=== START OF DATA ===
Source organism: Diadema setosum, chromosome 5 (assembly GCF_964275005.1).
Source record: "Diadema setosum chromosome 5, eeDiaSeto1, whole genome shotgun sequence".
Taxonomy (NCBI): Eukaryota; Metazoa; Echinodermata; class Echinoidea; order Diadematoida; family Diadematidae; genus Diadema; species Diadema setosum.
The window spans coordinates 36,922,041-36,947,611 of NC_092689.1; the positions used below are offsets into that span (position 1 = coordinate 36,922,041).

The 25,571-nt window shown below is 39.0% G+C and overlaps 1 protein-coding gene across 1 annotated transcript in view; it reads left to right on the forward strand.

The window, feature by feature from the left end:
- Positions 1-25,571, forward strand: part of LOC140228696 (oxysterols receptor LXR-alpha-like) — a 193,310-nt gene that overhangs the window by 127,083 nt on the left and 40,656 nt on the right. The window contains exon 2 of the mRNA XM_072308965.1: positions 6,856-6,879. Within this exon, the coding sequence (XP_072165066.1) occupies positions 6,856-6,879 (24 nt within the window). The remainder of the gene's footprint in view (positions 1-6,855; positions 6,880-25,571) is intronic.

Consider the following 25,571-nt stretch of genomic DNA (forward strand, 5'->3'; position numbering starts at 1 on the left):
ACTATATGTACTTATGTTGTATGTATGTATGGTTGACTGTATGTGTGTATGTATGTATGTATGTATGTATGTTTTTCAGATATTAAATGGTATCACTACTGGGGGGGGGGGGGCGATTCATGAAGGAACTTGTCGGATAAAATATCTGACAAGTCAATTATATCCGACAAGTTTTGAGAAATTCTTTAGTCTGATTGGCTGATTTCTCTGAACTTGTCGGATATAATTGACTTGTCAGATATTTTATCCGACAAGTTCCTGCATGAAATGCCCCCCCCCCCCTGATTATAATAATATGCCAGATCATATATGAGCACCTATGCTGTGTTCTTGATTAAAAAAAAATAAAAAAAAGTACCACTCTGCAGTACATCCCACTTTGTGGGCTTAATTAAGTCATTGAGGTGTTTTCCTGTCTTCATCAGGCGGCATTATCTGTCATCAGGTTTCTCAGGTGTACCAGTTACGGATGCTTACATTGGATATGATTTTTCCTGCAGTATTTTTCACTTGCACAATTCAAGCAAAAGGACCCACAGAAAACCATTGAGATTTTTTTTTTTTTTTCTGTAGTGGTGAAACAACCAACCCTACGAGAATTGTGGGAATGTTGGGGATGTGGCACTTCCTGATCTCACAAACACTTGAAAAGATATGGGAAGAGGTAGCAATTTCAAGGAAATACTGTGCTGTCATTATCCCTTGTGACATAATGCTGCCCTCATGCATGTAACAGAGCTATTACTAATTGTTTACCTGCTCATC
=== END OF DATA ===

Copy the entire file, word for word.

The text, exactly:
Source organism: Diadema setosum, chromosome 5 (assembly GCF_964275005.1).
Source record: "Diadema setosum chromosome 5, eeDiaSeto1, whole genome shotgun sequence".
Taxonomy (NCBI): Eukaryota; Metazoa; Echinodermata; class Echinoidea; order Diadematoida; family Diadematidae; genus Diadema; species Diadema setosum.
The window spans coordinates 36,922,041-36,947,611 of NC_092689.1; the positions used below are offsets into that span (position 1 = coordinate 36,922,041).

The 25,571-nt window shown below is 39.0% G+C and overlaps 1 protein-coding gene across 1 annotated transcript in view; it reads left to right on the forward strand.

The window, feature by feature from the left end:
- Positions 1-25,571, forward strand: part of LOC140228696 (oxysterols receptor LXR-alpha-like) — a 193,310-nt gene that overhangs the window by 127,083 nt on the left and 40,656 nt on the right. The window contains exon 2 of the mRNA XM_072308965.1: positions 6,856-6,879. Within this exon, the coding sequence (XP_072165066.1) occupies positions 6,856-6,879 (24 nt within the window). The remainder of the gene's footprint in view (positions 1-6,855; positions 6,880-25,571) is intronic.

Consider the following 25,571-nt stretch of genomic DNA (forward strand, 5'->3'; position numbering starts at 1 on the left):
ACTATATGTACTTATGTTGTATGTATGTATGGTTGACTGTATGTGTGTATGTATGTATGTATGTATGTATGTTTTTCAGATATTAAATGGTATCACTACTGGGGGGGGGGGGGCGATTCATGAAGGAACTTGTCGGATAAAATATCTGACAAGTCAATTATATCCGACAAGTTTTGAGAAATTCTTTAGTCTGATTGGCTGATTTCTCTGAACTTGTCGGATATAATTGACTTGTCAGATATTTTATCCGACAAGTTCCTGCATGAAATGCCCCCCCCCCCCTGATTATAATAATATGCCAGATCATATATGAGCACCTATGCTGTGTTCTTGATTAAAAAAAAATAAAAAAAAGTACCACTCTGCAGTACATCCCACTTTGTGGGCTTAATTAAGTCATTGAGGTGTTTTCCTGTCTTCATCAGGCGGCATTATCTGTCATCAGGTTTCTCAGGTGTACCAGTTACGGATGCTTACATTGGATATGATTTTTCCTGCAGTATTTTTCACTTGCACAATTCAAGCAAAAGGACCCACAGAAAACCATTGAGATTTTTTTTTTTTTTTCTGTAGTGGTGAAACAACCAACCCTACGAGAATTGTGGGAATGTTGGGGATGTGGCACTTCCTGATCTCACAAACACTTGAAAAGATATGGGAAGAGGTAGCAATTTCAAGGAAATACTGTGCTGTCATTATCCCTTGTGACATAATGCTGCCCTCATGCATGTAACAGAGCTATTACTAATTGTTTACCTGCTCATC